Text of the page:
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Health A-Z

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Harvard Medical School

What Is It?

Phenylketonuria (PKU) is a rare genetic (inherited) disorder that can cause abnormal mental and physical development if not detected promptly and treated appropriately.

Normally, when a person eats foods that contain protein, special chemicals called enzymes break down these proteins into amino acids. The amino acids are then broken down further by other enzymes. A person with PKU does not have enough of the specific enzyme that breaks down the amino acid phenylalanine. Therefore, any phenylalanine in the food someone eats cannot be digested properly and collects in the body.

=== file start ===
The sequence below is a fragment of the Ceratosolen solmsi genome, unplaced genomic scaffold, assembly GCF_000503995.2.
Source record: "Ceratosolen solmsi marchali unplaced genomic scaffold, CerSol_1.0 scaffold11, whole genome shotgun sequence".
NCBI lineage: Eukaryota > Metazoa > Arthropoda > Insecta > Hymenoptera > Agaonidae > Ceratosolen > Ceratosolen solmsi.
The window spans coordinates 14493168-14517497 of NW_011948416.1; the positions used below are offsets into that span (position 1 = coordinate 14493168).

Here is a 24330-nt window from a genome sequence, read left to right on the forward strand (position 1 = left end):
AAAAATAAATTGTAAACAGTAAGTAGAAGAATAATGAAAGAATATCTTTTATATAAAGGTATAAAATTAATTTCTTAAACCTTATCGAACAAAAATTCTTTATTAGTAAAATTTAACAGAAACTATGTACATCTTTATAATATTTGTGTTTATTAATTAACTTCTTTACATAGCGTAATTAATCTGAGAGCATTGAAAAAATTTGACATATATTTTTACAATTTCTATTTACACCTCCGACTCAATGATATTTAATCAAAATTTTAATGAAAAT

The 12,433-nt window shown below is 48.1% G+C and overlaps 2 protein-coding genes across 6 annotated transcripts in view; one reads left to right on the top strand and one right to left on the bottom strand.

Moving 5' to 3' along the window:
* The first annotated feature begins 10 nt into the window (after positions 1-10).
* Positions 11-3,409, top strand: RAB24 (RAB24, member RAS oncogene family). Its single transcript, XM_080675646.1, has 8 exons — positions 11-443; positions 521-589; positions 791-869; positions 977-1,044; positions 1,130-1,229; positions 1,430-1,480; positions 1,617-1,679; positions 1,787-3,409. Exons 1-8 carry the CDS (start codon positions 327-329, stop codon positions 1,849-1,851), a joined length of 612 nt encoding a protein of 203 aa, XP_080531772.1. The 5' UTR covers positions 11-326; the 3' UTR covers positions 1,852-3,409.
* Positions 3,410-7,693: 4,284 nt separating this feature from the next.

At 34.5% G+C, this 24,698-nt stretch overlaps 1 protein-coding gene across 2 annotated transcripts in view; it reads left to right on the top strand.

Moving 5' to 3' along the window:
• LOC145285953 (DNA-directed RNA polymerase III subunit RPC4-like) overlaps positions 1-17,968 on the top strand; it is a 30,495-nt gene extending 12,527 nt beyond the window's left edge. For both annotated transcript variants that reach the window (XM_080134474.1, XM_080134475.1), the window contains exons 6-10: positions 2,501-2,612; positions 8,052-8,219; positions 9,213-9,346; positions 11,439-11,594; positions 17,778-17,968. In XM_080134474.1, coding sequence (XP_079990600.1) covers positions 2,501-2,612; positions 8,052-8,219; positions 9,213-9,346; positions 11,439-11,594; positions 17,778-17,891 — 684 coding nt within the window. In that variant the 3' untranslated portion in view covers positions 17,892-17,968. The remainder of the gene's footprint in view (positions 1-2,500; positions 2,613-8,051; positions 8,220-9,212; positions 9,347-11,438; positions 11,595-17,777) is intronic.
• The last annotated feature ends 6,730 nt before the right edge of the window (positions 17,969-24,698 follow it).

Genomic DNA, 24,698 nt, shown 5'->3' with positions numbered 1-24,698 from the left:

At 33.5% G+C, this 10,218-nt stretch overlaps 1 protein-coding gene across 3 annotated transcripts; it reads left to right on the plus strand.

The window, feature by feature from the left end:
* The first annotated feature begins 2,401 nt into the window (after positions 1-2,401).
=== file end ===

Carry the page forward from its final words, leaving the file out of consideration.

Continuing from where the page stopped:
Too much phenylalanine in the body causes problems with the brain and other organs. Damage from a buildup of phenylalanine can begin within the first month of life and, if undetected and/or untreated, PKU results in severe mental retardation, hyperactivity, and seizures.

PKU affects about 1 baby in every 10,000 or 15,000 births. To be born with PKU, a baby has to have inherited the PKU gene from both parents. Most often, the parents do not know that they carry the gene.

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From Health A-Z, Harvard Health Publications. Copyright 2007 by the President and Fellows of Harvard College. All rights reserved. Written permission is required to reproduce, in any manner, in whole or in part, the material contained herein. To make a reprint request, contact Harvard Health Publications. Used with permission of StayWell.

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